CHINA TOPIX

Updated 2:12 PM EST, Wed, Jan 29, 2020

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China Silent in Face of Massive US Navy Show of Force in South China Sea

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(Photo : US Navy) A US Navy FA-18 Super Hornet lifts off from the USS John C. Stennis

China's outgunned navy and air force have been conspicuously absent in the face of a huge show of force by the U.S. Navy in the South China Sea.

This massive increase in U.S. Navy hardware comes ahead of the July 12 decision by an international tribunal that will in all likelihood rule against China's claim to own most of the South China Sea. The Philippines sued China before the international Permanent Court of Arbitration in The Hague after China's 2012 seizure of Scarborough Shoal, which is located within the Philippines' 200-mile exclusive economic zone.

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In the latest challenge to China, three Navy guided missile destroyers have been "quietly stalking some of China's man-made islands and claims in recent weeks" in advance of the international tribunal ruling, according to sources cited by the Navy Times.

Now patrolling the South China Sea and the Scarborough Shoal, a feature owned by the Philippines but seized by China, are the destroyers USS Spruance (DDG-111), USS Stethem (DDG-63) and USS Momsen (DDG-92). The three additional destroyers bring with them over 200 vertical launch systems capable of firing hundreds of anti-ship and surface-to-air missiles.

Over the past two weeks, these ships have all patrolled near Chinese-claimed features at Scarborough Shoal and in the Spratly Islands, according to officials at the U.S. Department of Defense. These destroyers "have been regularly patrolling within the 14 to 20 nautical mile range of these features."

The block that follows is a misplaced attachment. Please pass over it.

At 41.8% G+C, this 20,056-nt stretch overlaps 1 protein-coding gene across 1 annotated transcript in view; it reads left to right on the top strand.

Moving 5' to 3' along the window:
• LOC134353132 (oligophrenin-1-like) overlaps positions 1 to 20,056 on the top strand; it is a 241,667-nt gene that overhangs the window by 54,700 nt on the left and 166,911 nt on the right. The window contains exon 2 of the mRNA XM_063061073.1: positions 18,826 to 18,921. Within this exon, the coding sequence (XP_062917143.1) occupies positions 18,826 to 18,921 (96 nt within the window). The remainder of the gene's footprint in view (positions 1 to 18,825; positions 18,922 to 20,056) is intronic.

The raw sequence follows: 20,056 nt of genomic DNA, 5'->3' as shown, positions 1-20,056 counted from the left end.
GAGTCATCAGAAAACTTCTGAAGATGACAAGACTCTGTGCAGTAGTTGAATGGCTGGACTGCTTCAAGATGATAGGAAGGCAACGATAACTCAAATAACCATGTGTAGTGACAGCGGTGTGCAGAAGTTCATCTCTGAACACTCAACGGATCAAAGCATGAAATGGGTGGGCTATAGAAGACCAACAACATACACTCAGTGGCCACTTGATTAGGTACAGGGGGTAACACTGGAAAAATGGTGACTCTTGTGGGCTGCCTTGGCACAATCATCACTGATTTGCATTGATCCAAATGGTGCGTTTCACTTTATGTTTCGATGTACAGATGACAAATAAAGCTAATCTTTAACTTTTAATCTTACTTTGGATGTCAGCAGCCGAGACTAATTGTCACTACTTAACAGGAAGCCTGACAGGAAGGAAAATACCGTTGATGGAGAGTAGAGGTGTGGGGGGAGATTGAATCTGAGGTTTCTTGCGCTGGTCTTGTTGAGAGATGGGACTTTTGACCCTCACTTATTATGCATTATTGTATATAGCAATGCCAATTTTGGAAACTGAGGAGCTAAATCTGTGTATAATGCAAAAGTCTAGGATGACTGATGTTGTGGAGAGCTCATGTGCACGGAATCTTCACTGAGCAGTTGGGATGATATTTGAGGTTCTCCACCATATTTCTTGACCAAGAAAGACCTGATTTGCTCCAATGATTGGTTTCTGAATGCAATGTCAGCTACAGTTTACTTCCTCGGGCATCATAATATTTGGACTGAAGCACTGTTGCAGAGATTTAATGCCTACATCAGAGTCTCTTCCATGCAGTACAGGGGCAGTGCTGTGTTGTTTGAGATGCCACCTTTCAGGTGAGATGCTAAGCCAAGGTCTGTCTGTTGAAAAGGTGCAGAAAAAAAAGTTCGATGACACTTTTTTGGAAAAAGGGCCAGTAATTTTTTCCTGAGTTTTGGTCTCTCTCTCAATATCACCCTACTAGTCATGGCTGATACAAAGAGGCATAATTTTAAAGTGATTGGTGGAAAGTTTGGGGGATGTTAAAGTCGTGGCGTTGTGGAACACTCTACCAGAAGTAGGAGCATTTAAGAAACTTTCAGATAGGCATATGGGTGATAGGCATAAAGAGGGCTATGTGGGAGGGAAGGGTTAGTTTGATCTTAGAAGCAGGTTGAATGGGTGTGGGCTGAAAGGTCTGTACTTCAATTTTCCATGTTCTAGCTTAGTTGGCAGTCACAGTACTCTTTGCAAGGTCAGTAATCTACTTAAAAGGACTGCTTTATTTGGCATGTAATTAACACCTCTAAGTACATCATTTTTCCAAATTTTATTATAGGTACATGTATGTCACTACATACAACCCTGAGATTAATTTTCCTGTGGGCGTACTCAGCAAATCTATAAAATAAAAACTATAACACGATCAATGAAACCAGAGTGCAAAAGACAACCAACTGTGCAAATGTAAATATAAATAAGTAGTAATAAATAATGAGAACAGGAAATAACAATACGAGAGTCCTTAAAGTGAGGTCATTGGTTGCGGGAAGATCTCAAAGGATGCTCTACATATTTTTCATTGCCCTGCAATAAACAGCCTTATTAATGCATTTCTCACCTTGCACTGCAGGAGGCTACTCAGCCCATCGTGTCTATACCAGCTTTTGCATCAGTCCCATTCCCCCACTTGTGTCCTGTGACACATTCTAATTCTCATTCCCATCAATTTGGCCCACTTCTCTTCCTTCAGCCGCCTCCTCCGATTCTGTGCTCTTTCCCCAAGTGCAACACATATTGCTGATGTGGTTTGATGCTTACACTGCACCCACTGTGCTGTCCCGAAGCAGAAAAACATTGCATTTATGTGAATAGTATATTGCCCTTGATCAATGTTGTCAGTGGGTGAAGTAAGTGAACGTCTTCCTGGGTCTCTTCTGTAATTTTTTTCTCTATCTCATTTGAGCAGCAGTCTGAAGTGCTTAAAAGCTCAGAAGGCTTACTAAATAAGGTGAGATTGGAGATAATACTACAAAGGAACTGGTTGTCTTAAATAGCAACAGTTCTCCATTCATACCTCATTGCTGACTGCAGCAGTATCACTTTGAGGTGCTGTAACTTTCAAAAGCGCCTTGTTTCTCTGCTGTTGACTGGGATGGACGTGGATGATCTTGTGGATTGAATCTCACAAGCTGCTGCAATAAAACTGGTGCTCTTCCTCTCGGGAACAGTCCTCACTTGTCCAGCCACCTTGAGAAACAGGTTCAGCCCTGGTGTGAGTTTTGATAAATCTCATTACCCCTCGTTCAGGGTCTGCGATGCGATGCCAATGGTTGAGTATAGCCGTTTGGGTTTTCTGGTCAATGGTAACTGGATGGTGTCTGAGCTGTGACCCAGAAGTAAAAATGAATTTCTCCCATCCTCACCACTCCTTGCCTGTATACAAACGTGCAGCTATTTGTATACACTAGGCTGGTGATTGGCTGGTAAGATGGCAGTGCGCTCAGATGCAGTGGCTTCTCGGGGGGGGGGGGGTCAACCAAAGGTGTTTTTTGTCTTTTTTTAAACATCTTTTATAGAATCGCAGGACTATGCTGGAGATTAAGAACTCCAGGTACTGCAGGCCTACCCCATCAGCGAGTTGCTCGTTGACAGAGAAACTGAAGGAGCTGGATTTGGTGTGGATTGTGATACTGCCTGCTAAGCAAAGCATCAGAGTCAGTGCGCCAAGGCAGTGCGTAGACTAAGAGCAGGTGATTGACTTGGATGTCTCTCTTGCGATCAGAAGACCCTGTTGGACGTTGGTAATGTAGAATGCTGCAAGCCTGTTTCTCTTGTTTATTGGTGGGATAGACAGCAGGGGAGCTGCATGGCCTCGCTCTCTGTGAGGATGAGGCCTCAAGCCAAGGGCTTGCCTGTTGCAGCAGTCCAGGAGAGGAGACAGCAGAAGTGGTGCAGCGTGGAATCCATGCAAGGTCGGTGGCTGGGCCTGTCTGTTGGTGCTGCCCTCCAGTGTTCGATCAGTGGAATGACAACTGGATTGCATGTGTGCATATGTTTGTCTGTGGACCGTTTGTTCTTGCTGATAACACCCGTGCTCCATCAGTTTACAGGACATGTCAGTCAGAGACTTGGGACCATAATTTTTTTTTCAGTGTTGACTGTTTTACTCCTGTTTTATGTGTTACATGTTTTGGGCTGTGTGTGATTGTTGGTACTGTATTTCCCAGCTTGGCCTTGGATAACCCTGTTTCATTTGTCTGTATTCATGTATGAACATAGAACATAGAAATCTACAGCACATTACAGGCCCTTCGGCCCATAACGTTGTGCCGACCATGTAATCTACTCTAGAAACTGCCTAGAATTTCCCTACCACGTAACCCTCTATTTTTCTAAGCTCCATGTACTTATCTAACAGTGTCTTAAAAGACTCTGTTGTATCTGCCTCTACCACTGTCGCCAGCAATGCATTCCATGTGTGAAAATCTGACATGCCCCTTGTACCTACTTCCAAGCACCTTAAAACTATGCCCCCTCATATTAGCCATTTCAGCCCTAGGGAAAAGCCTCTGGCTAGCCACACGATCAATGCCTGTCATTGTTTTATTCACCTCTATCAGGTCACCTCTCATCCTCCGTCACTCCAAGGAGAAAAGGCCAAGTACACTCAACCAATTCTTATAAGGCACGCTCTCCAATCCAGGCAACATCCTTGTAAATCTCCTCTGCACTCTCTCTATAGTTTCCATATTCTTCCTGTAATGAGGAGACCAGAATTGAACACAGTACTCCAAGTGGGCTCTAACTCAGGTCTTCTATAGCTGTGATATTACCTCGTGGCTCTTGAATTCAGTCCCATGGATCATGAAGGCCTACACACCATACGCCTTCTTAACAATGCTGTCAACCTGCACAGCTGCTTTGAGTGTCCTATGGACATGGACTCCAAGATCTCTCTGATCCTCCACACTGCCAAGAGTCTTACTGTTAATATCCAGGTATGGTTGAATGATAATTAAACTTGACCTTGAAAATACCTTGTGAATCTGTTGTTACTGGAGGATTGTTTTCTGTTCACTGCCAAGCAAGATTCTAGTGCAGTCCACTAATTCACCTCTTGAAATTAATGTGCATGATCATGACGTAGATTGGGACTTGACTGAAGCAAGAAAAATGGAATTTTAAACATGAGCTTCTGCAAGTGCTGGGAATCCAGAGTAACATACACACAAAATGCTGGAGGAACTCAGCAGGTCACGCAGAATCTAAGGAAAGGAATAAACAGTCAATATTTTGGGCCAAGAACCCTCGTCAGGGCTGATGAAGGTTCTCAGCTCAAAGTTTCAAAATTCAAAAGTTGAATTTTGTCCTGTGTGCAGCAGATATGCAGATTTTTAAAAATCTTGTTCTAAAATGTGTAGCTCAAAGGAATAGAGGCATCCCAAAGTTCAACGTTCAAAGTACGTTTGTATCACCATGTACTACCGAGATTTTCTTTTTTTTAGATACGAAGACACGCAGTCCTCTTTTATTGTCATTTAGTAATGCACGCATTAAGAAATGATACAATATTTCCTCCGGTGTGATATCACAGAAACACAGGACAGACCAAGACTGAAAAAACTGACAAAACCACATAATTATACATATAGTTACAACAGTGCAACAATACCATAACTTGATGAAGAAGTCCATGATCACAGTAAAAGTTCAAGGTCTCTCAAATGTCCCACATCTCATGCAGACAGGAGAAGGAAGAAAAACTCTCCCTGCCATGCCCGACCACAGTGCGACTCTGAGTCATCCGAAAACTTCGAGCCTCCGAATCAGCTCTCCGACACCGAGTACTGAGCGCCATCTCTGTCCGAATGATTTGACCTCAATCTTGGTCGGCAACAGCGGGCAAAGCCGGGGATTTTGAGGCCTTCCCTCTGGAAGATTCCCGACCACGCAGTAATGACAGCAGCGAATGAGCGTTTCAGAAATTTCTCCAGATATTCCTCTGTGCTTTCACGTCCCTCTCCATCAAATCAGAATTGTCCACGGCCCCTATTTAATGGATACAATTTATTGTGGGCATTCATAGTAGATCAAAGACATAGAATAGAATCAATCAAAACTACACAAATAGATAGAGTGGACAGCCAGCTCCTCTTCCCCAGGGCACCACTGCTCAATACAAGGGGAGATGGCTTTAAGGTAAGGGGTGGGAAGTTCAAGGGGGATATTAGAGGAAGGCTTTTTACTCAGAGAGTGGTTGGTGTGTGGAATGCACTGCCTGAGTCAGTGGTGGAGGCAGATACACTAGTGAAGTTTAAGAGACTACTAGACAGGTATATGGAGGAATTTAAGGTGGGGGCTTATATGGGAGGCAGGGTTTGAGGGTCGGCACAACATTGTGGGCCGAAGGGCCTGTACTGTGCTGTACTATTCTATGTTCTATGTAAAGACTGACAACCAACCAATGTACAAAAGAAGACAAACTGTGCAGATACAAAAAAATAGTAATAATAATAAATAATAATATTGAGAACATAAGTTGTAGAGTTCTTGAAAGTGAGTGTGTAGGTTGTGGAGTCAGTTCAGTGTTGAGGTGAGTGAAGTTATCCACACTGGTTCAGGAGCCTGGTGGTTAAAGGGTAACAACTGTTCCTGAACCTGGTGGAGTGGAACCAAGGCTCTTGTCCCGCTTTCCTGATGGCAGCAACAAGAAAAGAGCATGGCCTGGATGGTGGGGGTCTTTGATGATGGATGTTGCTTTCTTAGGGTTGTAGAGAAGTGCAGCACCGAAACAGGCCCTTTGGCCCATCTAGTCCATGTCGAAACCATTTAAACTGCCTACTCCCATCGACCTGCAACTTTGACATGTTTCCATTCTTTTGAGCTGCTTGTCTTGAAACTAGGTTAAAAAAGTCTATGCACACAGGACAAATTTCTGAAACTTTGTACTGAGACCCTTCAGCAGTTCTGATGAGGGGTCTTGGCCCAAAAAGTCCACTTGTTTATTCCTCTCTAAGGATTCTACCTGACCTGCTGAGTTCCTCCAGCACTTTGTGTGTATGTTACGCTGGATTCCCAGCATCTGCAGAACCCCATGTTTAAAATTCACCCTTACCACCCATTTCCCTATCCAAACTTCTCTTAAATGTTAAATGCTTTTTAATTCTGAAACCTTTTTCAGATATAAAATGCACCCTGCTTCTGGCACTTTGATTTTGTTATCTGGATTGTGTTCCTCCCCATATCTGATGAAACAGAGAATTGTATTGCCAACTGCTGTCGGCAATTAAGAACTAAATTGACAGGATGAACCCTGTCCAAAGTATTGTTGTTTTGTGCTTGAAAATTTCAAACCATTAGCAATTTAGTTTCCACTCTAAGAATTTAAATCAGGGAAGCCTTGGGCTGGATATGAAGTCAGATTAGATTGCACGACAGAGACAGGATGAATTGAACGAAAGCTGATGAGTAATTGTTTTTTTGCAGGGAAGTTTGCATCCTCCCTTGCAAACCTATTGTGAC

The Spruance and Momsen, which belong to the U.S. Navy Third Fleet's Pacific Surface Action Group, began their patrols in April. The Stethem is part of Destroyer Squadron 15 of the U.S. Navy Seventh Fleet.

Both fleets, which have separate carrier battle groups built around a Nimitz-class supercarrier, have been patrolling the South China Sea and adjoining waters since June to deter a Chinese attack against the Philippines.

"I anticipate that China will take additional actions after the Hague tribunal, and I think there is a desire to show that after that happens there is not going to be a ramp-up of U.S. forces in the region: that they are already there," said Jerry Hendrix, an analyst with the Center for a New American Security, a non-partisan think-tank based in Washington D.C.

"The Navy is trying to very strongly assert freedom of navigation and freedom of the seas. There is also, I think, some anticipation of The Hague's ruling on China's claims."

The two carrier strike groups in these carriers consist of 140 aircraft, including 80 F/A-18 Hornets that can either engage in air-to-air combat or can attack naval targets such as warships of the outgunned People's Liberation Army Navy.

The battle group of the supercarrier USS John C. Stennis includes the Aegis cruiser USS Mobile Bay and guided missile destroyers USS William P. Lawrence, USS Chung-Hoon and USS Stockdale.

The battle group of the USS Ronald Reagan includes the Aegis cruiser USS Chancellorsville and guided-missile destroyers USS Curtis Wilbur, USS McCampbell and USS Benfold.

Arrayed against the U.S. Navy are the PLAN's East Sea Fleet and South Sea Fleet that together can muster 16 destroyers, 40 frigates and 28 diesel submarines. The PLAN has no operational aircraft carrier, which means its surface forces will be outmatched by the two U.S. Navy carriers groups patrolling the South China Sea should a naval war ensue.

China announced naval exercises from July 5 to 11 in the South China Sea but around the Paracel Islands it controls but not in the Spratlys and Scarborough Shoal where the US Navy is patrolling. 

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